Decided: May 14, 1982.
STATE OF NEW JERSEY, PLAINTIFF-RESPONDENT,
WILLIAM TOMARAS, DEFENDANT-APPELLANT
On appeal from Superior Court, Law Division, Bergen County, whose opinion is published at 168 N.J. Super. 418.
Botter, Antell and Furman. The opinion of the court was delivered by Botter, P.J.A.D.
[184 NJSuper Page 552] Defendant was convicted in a jury trial of the murder of Robert Cooper and of other charges contained in the same indictment, namely, armed robbery, assault with intent to kill and acquiring a firearm while under 18 years of age. Defendant was sentenced to a life term for the murder, with a concurrent term of one to three years on the firearm conviction. The convictions for robbery, armed robbery and assault with intent to kill were vacated as having merged with the conviction
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for murder under the first count of the indictment. See State v. Nichols, 71 N.J. 358, 360-361 (1976). This appeal followed.
Defendant was originally charged in December 1975 with juvenile delinquency based upon the killing of Robert Cooper. Following a hearing, jurisdiction of the Juvenile and Domestic Relations Court was waived so that defendant could be prosecuted as an adult. N.J.S.A. 2A:4-48; R. 5:9-5(b). An appeal was taken from the order waiving jurisdiction and this court affirmed that determination. Thereafter, our Supreme Court denied defendant's petition for certification. State in the Interest of B.T., 145 N.J. Super. 268 (App.Div.1976), certif. den. 73 N.J. 49 (1977).*fn1
Defendant's first contention on this appeal is, "The Appellate Division erred in upholding the waiver of jurisdiction over the juvenile defendant." The brief filed for defendant argues that the previous decision of this court in State in the Interest of B.T., supra, was based on an erroneous analogy between a probable cause hearing and a grand jury hearing. The brief also contends that there was "insufficient legally competent evidence to sustain a finding of probable cause at the jurisdictional waiver hearing held in the juvenile court," and that "[t]he denial of a meaningful opportunity to cross-examine constituted a denial of due process."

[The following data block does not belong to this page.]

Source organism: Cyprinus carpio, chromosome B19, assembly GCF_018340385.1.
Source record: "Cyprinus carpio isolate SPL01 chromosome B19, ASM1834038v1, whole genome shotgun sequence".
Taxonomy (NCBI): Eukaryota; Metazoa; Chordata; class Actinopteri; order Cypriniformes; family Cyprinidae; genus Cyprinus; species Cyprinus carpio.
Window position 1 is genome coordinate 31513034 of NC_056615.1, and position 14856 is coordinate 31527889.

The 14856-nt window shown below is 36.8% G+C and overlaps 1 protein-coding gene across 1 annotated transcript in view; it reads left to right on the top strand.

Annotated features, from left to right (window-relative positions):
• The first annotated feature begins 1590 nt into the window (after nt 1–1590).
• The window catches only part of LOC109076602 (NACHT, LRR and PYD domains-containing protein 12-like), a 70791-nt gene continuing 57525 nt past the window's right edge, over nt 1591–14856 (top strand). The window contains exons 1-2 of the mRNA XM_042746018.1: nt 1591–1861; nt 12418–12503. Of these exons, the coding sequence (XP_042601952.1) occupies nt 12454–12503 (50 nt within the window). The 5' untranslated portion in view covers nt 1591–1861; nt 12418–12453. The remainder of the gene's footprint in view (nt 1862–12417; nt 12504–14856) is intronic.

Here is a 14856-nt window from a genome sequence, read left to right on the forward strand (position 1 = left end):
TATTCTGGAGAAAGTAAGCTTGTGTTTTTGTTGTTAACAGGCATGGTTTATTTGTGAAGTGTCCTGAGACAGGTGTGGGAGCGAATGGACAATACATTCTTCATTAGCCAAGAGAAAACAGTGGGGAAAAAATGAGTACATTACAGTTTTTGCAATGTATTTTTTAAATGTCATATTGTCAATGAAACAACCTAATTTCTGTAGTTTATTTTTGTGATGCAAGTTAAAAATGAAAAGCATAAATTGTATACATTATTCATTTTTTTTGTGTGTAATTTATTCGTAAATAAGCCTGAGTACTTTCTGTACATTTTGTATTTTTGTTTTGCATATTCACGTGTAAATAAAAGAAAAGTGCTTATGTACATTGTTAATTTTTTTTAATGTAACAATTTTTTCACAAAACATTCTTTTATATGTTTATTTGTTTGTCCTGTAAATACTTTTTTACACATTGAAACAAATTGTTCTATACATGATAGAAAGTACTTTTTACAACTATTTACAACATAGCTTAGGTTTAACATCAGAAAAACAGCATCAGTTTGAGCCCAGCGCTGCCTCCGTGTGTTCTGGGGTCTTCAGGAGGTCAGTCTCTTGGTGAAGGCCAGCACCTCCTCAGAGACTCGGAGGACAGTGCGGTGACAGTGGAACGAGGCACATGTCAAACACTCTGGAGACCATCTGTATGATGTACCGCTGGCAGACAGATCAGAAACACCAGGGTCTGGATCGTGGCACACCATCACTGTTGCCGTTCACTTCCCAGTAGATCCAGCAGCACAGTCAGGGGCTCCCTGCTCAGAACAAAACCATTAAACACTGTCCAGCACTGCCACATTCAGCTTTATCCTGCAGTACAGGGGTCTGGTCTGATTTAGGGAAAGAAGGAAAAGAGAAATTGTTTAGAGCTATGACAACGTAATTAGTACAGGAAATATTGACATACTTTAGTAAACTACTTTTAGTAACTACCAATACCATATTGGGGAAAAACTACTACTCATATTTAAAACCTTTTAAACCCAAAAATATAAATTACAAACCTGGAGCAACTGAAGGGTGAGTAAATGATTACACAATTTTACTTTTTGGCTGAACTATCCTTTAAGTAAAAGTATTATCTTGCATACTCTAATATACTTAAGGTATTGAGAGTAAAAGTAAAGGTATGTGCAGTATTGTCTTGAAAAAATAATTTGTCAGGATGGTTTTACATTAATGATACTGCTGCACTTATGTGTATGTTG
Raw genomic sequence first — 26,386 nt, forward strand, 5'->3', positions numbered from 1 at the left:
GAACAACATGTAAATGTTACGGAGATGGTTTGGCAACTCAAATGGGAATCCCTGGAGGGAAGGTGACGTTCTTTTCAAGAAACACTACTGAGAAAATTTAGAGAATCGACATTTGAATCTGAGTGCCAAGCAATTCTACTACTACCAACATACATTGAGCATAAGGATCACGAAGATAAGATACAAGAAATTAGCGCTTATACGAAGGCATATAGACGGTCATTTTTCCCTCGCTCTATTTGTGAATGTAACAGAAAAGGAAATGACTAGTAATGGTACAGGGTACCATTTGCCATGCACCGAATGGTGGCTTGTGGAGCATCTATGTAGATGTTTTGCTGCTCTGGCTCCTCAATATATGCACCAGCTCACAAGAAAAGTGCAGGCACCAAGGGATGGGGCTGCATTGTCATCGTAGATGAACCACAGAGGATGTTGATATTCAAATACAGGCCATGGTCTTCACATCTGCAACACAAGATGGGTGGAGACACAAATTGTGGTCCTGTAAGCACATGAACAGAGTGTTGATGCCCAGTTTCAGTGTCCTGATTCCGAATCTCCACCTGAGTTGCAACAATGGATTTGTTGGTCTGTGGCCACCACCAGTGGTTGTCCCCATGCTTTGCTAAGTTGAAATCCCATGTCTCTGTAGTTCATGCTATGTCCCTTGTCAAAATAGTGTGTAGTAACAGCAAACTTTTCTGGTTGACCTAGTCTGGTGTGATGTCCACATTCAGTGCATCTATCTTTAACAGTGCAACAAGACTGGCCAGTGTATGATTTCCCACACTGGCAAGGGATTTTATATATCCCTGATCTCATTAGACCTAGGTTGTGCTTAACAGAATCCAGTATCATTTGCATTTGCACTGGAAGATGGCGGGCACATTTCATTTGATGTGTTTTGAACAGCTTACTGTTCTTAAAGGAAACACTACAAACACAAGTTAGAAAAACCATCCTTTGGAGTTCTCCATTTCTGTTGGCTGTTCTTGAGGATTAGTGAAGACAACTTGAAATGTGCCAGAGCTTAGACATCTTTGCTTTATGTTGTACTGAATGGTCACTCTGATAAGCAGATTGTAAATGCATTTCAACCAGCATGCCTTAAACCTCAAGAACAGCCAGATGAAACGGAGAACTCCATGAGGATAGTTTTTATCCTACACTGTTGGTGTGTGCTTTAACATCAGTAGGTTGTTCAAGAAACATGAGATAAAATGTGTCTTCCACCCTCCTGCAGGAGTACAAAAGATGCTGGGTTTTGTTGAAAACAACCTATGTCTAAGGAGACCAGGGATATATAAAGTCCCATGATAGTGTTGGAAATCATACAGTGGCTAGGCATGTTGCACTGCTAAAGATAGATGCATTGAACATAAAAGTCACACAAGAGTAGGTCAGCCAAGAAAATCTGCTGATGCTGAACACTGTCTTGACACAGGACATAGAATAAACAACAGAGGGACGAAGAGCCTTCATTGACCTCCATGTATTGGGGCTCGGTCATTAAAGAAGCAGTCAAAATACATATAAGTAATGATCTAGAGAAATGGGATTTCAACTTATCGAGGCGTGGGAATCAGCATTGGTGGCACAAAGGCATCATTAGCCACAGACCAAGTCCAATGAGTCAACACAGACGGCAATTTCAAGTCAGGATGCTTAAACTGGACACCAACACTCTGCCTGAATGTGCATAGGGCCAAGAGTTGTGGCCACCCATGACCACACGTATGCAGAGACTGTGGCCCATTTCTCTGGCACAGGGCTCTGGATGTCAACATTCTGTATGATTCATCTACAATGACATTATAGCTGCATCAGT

We refused to entertain oral argument seeking to demonstrate that the waiver of jurisdiction was incorrectly upheld on the previous appeal. What was decided in that appeal became the law of the case and could not be relitigated here even if the issue is of constitutional dimension. State v. Smith, 43 N.J. 67, 74 (1964), cert. den. 379 U.S. 1005, 85 S. Ct. 731, 13 L. Ed. 2d 706 (1965); State v. Cusick, 116 N.J. Super. 482, 485 (App.Div.1971);
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see United States v. U.S. Smelting, Refining & Mining Co., 339 U.S. 186, 198, 70 S. Ct. 537, 544, 94 L. Ed. 750 (1950). The correctness of the jurisdictional order cannot be relitigated on this appeal.
The remaining contention advanced on defendant's behalf is that the trial judge committed reversible error in admitting proof that defendant escaped from the Bergen County Jail Annex while awaiting trial on the indictment. Testifying in his own defense defendant explained that he escaped because he had been "kept there for over a period of two years with every trial date being postponed, and . . . was locked up in a small cell and beaten up." Defendant argues that his escape from jail was more likely caused by his experience there as a youth (he was 17 years old when arrested in December 1975) than by consciousness of guilt. United States v. Myers, 550 F.2d 1036 (5 Cir.1977), cert. den. 439 U.S. 847, 99 S. Ct. 147, 58 L. Ed. 2d 149 (1978), is cited (at 1051) for the proposition that "[t]he more remote in time the alleged flight is from the commission or accusation of an offense, the greater the likelihood that it resulted from something other than feelings of guilt concerning that offense."